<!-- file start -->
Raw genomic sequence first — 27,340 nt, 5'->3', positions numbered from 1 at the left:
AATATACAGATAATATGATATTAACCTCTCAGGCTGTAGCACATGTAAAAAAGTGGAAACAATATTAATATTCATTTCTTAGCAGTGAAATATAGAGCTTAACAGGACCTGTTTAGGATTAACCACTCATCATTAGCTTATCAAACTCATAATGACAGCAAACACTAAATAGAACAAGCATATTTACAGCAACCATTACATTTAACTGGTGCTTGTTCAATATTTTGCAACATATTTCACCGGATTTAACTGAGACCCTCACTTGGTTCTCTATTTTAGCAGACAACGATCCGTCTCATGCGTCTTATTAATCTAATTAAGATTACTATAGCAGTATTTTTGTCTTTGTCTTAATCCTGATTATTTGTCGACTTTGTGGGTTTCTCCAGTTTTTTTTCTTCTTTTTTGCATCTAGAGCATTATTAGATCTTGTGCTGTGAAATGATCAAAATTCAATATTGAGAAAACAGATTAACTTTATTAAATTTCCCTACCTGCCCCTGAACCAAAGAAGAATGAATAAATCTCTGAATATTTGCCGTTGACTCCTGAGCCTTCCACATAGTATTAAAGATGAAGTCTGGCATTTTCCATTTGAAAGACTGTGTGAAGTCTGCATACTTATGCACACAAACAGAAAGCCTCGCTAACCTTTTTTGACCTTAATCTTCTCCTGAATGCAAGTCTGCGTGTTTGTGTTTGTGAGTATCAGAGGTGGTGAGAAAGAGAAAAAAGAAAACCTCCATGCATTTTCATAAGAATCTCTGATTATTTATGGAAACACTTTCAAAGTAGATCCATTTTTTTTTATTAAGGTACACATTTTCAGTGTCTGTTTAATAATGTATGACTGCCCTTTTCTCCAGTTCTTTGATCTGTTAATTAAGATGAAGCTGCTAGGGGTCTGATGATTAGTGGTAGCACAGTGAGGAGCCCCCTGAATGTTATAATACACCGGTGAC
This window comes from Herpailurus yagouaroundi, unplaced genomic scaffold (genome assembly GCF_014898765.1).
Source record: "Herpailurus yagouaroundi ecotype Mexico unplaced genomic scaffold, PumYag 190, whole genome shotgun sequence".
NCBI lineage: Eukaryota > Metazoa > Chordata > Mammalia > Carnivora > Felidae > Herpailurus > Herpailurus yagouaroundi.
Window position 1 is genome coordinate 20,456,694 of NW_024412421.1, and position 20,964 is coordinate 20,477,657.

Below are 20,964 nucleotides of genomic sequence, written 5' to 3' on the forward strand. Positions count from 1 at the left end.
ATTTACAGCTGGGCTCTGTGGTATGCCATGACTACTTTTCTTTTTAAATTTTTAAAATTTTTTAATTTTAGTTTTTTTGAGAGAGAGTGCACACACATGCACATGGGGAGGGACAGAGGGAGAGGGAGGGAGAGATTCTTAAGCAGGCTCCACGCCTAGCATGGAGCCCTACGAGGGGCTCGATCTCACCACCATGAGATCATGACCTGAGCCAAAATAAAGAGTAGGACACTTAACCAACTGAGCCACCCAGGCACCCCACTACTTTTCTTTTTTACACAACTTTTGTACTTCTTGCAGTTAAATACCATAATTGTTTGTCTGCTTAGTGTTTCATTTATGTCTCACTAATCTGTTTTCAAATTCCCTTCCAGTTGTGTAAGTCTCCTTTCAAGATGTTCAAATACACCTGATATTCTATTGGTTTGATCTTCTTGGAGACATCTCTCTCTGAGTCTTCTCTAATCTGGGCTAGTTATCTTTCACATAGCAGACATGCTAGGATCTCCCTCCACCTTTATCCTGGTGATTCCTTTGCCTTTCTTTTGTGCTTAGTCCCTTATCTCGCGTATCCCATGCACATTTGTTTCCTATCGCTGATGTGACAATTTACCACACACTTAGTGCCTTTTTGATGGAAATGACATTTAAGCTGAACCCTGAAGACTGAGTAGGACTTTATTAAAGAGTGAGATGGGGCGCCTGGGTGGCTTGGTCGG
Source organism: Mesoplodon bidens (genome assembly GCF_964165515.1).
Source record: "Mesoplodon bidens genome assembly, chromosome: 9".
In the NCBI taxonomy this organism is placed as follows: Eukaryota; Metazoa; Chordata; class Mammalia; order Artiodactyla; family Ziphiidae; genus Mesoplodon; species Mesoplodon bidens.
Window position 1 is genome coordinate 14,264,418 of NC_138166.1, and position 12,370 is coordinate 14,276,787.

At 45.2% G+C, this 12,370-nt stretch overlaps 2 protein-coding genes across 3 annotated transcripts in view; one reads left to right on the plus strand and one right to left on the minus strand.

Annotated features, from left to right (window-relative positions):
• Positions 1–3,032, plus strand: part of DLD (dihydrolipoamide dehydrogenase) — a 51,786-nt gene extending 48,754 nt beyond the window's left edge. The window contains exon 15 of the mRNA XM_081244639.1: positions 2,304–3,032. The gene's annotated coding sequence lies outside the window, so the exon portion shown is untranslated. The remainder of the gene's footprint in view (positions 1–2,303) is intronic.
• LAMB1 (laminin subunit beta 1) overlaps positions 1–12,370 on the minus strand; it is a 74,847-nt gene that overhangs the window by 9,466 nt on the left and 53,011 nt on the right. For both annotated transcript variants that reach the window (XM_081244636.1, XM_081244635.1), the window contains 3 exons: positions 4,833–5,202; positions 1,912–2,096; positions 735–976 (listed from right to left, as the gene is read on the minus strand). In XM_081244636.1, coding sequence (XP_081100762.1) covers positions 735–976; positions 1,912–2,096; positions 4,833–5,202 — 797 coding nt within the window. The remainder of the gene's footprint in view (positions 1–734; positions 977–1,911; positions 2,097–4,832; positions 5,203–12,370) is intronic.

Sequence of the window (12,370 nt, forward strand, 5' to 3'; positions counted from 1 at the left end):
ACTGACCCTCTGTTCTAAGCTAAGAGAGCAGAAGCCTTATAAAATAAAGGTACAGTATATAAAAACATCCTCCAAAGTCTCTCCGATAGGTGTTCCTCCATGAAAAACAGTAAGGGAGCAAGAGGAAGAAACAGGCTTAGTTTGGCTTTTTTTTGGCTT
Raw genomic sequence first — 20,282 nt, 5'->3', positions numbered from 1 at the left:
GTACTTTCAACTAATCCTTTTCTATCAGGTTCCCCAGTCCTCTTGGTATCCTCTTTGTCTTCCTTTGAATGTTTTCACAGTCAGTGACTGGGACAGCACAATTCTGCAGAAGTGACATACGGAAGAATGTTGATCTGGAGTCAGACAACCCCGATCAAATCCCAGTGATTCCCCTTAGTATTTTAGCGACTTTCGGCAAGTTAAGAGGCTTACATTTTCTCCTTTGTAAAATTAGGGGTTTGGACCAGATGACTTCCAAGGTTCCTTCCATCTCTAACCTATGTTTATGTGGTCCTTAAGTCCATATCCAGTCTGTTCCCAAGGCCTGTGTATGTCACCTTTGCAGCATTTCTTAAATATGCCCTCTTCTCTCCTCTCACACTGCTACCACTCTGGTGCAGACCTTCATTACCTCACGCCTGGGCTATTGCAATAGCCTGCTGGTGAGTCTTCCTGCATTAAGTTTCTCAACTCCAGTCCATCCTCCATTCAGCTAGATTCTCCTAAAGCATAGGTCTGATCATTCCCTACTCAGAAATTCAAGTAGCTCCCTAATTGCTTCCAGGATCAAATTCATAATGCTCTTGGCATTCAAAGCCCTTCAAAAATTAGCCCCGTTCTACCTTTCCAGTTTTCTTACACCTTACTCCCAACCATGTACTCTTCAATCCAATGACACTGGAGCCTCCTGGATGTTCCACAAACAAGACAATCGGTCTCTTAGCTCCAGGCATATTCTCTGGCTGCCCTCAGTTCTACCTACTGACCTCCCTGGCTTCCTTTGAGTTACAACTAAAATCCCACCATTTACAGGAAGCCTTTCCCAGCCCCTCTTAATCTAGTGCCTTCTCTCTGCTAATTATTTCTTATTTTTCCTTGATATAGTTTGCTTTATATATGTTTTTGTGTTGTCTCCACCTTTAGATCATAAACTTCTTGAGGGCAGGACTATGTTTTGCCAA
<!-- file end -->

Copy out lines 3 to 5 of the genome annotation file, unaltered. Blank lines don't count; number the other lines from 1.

This window comes from Herpailurus yagouaroundi, unplaced genomic scaffold (genome assembly GCF_014898765.1).
Source record: "Herpailurus yagouaroundi ecotype Mexico unplaced genomic scaffold, PumYag 190, whole genome shotgun sequence".
NCBI lineage: Eukaryota > Metazoa > Chordata > Mammalia > Carnivora > Felidae > Herpailurus > Herpailurus yagouaroundi.